Personal projects and self-hosted tools
A recent scroll through my blog posts got me thinking about the personal projects I’ve worked on in recent years. Last month I built my own wifi router over a three week period. It was invigorating. Similarly hardware-related, I came across a three-year-old blog post from when I built my current desktop PC. It still meets my needs quite nicely so I’ve no need to upgrade, which is a nice feeling. On the software side, a much older project is a web application I call Tracker. It’s something I use roughly 355 days a year.
I’ve been using tracker in some form since January 2008. It houses my daily journal entries, project ideas, URLs that I find important. This blog post also began life there. There are currently 3800 entries in my database, and 7400 usages of 801 unique tags. I plan to keep using it for years to come.
This year, Tracker got a new sibling. It’s also a web application, but one built specifically for hosting and sharing photos. I call it Collections.
I’ve had a Flickr account for a few years now, but never fully embraced it. I find Flickr’s concept of collections and sets confusing, and I very rarely share photos with non-family members. So I decided to build something I had more control over, that stored images on my own server.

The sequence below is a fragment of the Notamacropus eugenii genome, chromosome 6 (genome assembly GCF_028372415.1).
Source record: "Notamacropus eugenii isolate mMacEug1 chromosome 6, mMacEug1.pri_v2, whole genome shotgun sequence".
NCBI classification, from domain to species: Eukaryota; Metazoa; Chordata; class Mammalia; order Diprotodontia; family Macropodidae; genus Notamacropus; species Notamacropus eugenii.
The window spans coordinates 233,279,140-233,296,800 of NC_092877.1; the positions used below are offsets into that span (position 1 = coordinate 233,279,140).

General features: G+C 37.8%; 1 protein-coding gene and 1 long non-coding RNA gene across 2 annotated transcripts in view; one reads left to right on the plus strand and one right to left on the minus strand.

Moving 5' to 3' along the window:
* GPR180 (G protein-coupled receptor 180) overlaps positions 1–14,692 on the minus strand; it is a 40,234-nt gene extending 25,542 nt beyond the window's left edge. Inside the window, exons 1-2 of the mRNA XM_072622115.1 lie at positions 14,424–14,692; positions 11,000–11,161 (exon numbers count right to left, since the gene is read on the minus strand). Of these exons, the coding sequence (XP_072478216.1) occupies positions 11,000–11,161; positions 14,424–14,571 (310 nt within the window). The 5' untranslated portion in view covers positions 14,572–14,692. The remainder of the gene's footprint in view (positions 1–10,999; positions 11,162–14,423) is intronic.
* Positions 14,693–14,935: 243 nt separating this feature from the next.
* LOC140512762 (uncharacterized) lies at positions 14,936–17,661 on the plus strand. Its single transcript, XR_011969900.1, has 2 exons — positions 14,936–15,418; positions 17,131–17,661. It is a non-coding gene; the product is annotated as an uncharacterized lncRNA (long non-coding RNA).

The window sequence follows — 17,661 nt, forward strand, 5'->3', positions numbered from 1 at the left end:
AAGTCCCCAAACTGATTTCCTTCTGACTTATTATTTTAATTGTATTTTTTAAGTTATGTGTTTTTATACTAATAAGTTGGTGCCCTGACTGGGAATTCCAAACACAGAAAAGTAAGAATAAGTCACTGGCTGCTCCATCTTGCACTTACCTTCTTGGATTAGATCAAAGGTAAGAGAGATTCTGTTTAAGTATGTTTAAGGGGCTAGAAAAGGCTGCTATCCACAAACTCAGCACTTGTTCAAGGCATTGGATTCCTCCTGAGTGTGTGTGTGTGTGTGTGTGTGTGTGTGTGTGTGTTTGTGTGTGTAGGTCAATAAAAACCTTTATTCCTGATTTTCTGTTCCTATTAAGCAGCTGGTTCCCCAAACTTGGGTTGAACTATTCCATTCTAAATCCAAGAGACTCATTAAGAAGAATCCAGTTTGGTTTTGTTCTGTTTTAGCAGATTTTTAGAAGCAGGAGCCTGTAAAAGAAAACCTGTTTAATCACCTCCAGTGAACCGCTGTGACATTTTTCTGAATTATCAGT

The code isn’t public yet. There are a few features I need to add, and some usability cleanups to do first.
- Tags for organization
- Simple UI for choosing which photos to share
- Unique, unguessable URLs for sharing each curation. I can simply email a link to my family.
- Serve as off-site photo backup
- Android app that uploads photos nightly
The main thing missing from Collections is an accompanying android app that uploads photos nightly. It won’t be a huge undertaking to create the first version of the app, but I’ve been distracted by my beagleboard wifi router and a toy micro-services framework lately. Bookmark my blog or follow me on github if you want to know when I release it.